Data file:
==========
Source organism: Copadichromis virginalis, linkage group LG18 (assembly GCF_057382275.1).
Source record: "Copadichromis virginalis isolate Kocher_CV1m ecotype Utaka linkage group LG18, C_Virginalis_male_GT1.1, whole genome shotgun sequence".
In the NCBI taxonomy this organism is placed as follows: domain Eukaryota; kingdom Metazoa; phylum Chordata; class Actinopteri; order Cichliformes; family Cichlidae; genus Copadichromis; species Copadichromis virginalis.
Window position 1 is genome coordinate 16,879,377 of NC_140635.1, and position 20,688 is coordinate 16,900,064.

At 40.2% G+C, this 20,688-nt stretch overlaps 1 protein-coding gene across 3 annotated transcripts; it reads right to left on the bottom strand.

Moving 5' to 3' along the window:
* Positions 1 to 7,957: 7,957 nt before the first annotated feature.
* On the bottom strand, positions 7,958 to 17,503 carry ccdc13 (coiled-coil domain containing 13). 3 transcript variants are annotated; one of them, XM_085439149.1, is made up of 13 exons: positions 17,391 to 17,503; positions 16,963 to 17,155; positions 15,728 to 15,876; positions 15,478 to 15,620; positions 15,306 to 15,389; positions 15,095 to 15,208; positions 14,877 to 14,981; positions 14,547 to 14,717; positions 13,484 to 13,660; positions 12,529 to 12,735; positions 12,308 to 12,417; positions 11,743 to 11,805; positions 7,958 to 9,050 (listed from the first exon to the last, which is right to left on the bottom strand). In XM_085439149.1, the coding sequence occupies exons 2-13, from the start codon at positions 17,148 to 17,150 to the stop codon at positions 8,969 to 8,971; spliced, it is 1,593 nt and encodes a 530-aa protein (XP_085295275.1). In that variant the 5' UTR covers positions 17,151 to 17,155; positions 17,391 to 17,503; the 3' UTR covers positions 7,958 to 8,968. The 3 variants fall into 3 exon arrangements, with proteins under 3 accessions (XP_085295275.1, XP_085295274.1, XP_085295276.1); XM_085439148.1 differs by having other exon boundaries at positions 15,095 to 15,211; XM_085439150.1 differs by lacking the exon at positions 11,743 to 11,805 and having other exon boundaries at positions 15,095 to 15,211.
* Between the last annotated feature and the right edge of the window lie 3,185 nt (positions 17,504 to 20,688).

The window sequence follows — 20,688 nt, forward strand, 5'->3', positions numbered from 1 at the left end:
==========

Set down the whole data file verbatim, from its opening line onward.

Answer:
Source organism: Copadichromis virginalis, linkage group LG18 (assembly GCF_057382275.1).
Source record: "Copadichromis virginalis isolate Kocher_CV1m ecotype Utaka linkage group LG18, C_Virginalis_male_GT1.1, whole genome shotgun sequence".
In the NCBI taxonomy this organism is placed as follows: domain Eukaryota; kingdom Metazoa; phylum Chordata; class Actinopteri; order Cichliformes; family Cichlidae; genus Copadichromis; species Copadichromis virginalis.
Window position 1 is genome coordinate 16,879,377 of NC_140635.1, and position 20,688 is coordinate 16,900,064.

At 40.2% G+C, this 20,688-nt stretch overlaps 1 protein-coding gene across 3 annotated transcripts; it reads right to left on the bottom strand.

Moving 5' to 3' along the window:
* Positions 1 to 7,957: 7,957 nt before the first annotated feature.
* On the bottom strand, positions 7,958 to 17,503 carry ccdc13 (coiled-coil domain containing 13). 3 transcript variants are annotated; one of them, XM_085439149.1, is made up of 13 exons: positions 17,391 to 17,503; positions 16,963 to 17,155; positions 15,728 to 15,876; positions 15,478 to 15,620; positions 15,306 to 15,389; positions 15,095 to 15,208; positions 14,877 to 14,981; positions 14,547 to 14,717; positions 13,484 to 13,660; positions 12,529 to 12,735; positions 12,308 to 12,417; positions 11,743 to 11,805; positions 7,958 to 9,050 (listed from the first exon to the last, which is right to left on the bottom strand). In XM_085439149.1, the coding sequence occupies exons 2-13, from the start codon at positions 17,148 to 17,150 to the stop codon at positions 8,969 to 8,971; spliced, it is 1,593 nt and encodes a 530-aa protein (XP_085295275.1). In that variant the 5' UTR covers positions 17,151 to 17,155; positions 17,391 to 17,503; the 3' UTR covers positions 7,958 to 8,968. The 3 variants fall into 3 exon arrangements, with proteins under 3 accessions (XP_085295275.1, XP_085295274.1, XP_085295276.1); XM_085439148.1 differs by having other exon boundaries at positions 15,095 to 15,211; XM_085439150.1 differs by lacking the exon at positions 11,743 to 11,805 and having other exon boundaries at positions 15,095 to 15,211.
* Between the last annotated feature and the right edge of the window lie 3,185 nt (positions 17,504 to 20,688).

The window sequence follows — 20,688 nt, forward strand, 5'->3', positions numbered from 1 at the left end: